TOKYO, 26 Oct - England's dominance over the All Blacks in Saturday's semi-final was founded on continual turnovers.
This gave England opportunities to keep the scoreboard ticking over and stopped New Zealand from attacking in dangerous areas.
The All Blacks entered England's 22 on only three occasions in the first 70 minutes, with two of those out wide where the ball carrier was pushed out.
England were able to build on a crucial early score, thus avoiding the first trap of playing New Zealand. When their opponents fail to clock up early points, the All Blacks start to build a lead, which few teams are capable of overturning.
England did that against New Zealand in November 2018, when Chris Ashton scored the opening try in the second minute. They increased their advantage to 15 points without reply in the first 25 minutes, yet still could not secure the win.
The All Blacks clawed the score back to 15-10 in the last two minutes of the first half and edged in front on the hour, with the final score remaining at 16-15.
In Saturday's semi-final, England's early lead was the springboard to dominating the match.
They opened the scoring almost before New Zealand had had a chance to touch the ball.
England had a lineout around halfway after the initial kick-off was cleared and worked it to the right. New Zealand missed a tackle on Elliot Daly on England's third phase, and Daly passed to Anthony Watson. His break took England into the 22 for the first time, below.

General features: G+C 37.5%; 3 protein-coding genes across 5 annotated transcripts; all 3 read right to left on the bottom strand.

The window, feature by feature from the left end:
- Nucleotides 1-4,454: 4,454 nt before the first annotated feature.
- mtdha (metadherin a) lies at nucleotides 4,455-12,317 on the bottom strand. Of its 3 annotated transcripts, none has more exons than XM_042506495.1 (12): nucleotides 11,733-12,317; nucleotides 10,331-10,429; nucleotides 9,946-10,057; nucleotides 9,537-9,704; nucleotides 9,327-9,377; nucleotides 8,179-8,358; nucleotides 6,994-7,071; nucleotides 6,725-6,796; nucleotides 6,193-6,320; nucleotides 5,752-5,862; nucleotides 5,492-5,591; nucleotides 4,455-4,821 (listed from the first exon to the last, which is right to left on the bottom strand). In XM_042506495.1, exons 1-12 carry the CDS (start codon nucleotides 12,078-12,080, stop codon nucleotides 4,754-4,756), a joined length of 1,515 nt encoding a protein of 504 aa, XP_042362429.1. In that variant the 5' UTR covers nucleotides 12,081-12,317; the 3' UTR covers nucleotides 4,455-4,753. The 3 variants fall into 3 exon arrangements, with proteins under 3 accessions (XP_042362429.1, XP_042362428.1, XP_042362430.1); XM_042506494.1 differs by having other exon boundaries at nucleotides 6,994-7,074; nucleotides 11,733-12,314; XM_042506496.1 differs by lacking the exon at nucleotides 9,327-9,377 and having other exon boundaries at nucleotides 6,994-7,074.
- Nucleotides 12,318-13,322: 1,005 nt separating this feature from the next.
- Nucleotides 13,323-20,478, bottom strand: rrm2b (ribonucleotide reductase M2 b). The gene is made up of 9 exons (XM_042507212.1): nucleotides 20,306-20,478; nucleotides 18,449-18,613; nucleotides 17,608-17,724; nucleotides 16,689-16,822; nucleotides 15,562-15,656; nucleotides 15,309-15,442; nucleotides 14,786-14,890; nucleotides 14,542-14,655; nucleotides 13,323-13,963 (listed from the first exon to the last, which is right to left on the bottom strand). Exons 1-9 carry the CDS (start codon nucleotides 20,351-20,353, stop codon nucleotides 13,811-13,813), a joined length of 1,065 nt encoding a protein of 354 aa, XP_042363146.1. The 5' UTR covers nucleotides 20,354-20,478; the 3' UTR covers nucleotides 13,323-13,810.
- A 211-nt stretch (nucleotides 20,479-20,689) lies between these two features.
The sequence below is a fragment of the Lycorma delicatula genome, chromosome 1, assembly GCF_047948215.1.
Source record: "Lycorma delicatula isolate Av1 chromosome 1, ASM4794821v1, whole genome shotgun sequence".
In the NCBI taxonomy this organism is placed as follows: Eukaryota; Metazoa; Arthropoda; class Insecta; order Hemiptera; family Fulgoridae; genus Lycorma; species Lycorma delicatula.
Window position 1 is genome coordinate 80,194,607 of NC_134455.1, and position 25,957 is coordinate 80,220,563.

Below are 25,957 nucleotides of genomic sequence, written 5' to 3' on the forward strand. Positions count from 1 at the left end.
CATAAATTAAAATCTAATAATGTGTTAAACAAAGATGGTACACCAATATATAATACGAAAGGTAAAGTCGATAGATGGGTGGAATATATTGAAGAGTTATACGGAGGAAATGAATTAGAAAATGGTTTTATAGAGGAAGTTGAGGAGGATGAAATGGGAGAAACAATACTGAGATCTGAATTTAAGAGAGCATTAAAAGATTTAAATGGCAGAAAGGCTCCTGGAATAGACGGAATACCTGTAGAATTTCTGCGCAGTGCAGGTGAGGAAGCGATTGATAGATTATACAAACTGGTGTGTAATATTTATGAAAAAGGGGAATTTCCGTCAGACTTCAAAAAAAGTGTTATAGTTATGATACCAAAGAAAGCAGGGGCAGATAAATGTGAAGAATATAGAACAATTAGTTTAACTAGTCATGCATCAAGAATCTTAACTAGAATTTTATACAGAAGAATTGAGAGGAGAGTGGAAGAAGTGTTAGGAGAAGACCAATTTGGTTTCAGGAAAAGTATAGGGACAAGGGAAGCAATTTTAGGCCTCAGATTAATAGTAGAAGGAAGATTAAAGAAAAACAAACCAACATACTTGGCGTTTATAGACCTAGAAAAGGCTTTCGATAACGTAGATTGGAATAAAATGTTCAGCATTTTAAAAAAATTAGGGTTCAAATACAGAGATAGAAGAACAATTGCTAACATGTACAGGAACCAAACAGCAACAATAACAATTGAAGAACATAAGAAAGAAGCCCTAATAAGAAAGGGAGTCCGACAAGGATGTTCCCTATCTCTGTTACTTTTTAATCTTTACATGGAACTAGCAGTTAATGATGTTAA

England worked the ball to the left and got within 5m of the line after two more phases of forward carries.
After they took the ball to within a couple of metres of the line on one more phase, Manu Tuilagi was quickest to see a gap and dive over the line.
It was England's only try of the match but set an early tempo for the game.
England dominated the opening 25 minutes, just as they did a year ago. They had seven entries into the New Zealand 22 but failed to score any more points, with Ben Youngs's touchdown disallowed on the seventh of these entries.
A 7-0 lead was a poor reflection of England's authority.
New Zealand scored their try in the 57th minute after an England error at the lineout, which came from only the second Kiwi entry into England's 22. Other than that, the All Blacks never really threatened the try-line.
It used to be New Zealand who set the match tempo with early forays into the opposition 22, but England may have staked a claim on that crown.